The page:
We attended the Easter sunrise service at our church this morning for the first time since we started attending our local parish a few years ago.
It was, we discovered, a very different way to usher in the blessed resurrection event.
The service began in near darkness, about 80 of us sitting in the dark and silence together, unlit candles in our hands, waiting. Then slowly, slowly, the scent of incense began to fill the room, wafting steadily forward from the back of the church — and with it, light.
One main candle lit the first candle in each row, starting from the very back of the church, then the light was shared with each person down the line of each row.
Slowly, slowly, one row forward at a time, light came in.
Although the fullness of the service included much celebration — a brass ensemble, flowers that adorned nearly every corner and wall, and bells rung merrily by each person upon the start of the last verse of the final hymn — it was that gradual, gentle entering of light that spoke the most to me this year.
In the Anglican Episcopal tradition, like many other Christian traditions, we spend a great deal of time honoring the dark days of Holy Week. We mark MaundyThursday with a somber service that lingers and ends in darkness and the full stripping of the altar. We include all-night vigils of prayer supported by darkness, candles, and prayer. We observe Good Friday with an abbreviated eucharist and the adoration of the cross, each of us invited to inch forward and bow, kneel, or kiss the cross that represents Christ's pain and love. Many churches offer further pilgrimage through the stations of the cross.
And then we rise on Easter Sunday in celebration.
I love the hope of Easter Sunday. The new life it ushers in. The foundation it serves for our faith.
And yet this year, the turn to celebration felt less close and real to me than the darker days of desolation that preceded it. Our savior's suffering, the disciples' confusion, the separation and the questions ... they felt closer, more real and accessible to me to me this year than today's turn toward celebration and awe.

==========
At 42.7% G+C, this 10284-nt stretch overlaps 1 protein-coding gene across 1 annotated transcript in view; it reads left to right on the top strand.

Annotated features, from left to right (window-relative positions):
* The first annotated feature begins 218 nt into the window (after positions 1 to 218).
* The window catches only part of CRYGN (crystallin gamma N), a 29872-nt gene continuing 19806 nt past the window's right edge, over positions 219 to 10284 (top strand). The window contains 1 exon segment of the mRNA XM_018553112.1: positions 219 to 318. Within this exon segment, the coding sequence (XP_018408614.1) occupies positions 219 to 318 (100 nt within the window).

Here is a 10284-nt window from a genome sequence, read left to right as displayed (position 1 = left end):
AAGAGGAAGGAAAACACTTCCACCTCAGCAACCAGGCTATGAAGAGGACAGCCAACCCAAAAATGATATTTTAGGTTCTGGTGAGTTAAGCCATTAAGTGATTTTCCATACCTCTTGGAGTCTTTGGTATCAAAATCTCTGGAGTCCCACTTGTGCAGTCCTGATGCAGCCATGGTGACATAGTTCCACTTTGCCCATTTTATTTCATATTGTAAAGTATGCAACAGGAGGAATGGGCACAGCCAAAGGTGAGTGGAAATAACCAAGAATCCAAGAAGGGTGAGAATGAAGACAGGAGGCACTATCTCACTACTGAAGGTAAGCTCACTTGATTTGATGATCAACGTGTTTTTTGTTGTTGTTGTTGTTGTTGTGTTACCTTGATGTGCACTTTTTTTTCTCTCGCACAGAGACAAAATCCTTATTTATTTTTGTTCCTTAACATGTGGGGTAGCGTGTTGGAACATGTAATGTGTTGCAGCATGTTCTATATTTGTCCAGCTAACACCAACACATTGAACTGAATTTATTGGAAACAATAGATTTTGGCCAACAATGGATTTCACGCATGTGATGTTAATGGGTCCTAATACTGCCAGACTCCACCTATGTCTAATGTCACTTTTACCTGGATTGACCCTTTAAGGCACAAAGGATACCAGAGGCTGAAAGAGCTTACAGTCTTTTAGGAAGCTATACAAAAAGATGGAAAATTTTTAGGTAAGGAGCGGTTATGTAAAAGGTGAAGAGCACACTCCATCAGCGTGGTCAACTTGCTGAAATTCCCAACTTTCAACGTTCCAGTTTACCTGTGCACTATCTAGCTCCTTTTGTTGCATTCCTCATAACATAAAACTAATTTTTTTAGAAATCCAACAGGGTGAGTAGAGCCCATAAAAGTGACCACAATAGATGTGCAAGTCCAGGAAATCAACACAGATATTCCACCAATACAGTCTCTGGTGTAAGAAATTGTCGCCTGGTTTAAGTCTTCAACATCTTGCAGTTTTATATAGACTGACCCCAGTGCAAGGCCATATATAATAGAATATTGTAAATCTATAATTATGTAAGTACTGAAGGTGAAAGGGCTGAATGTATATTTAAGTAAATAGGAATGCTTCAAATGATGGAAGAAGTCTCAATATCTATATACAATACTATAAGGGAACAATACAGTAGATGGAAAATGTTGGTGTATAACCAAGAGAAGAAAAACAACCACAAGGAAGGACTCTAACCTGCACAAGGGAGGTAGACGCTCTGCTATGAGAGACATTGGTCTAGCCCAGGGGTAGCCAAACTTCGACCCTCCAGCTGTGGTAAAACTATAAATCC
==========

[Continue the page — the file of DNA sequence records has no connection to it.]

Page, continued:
Resurrection, threshold, new life ... these things are not easy. They mark departure. Change. A new way of being that is no longer the old way.
Jesus embarking on his public ministry at age 30.
The Israelites leaving Egypt.
The Israelites entering the Promised Land.
Christ burst forth from the grave.
The disciples in the Upper Room on the Day of Pentecost.
All threshold moments. All times that changed the previous order of the day. All moments requiring faith. All times ushered forth through the fullness of preparation and initiation.
Right now, I resonate with those moments just before the threshold of change and resurrection. Kirk and I keep speaking of a "shifting" — a way the ground beneath our feet seems changing, placing us on the cusp of something new that's not yet been revealed, unseen but building.
Something's changing. We feel it. We sense it.
But we don't know what it means or what it will bring.
I don't know what the days of my future quite hold right now, but I sense change increasingly near. I feel it drawing me deeper into our Still Forming "land of welcome," but the pathway there is unknown.
And since it's not yet here in its fullness, I am wandering with the disciples in the Upper Room, retracing questions and circling faith, waiting for the answer my savior promised but doesn't seem one ounce clear with the information I have in my hands.
How has this new Easter season met you in your own realities of life today?
PS: If you, like me, are still circling in the darker days of faith before the sunrise of the resurrection, you might find it meaningful to journey with a virtual version of the Stations of the Cross that I created for you on Facebook. You are welcome to enter in.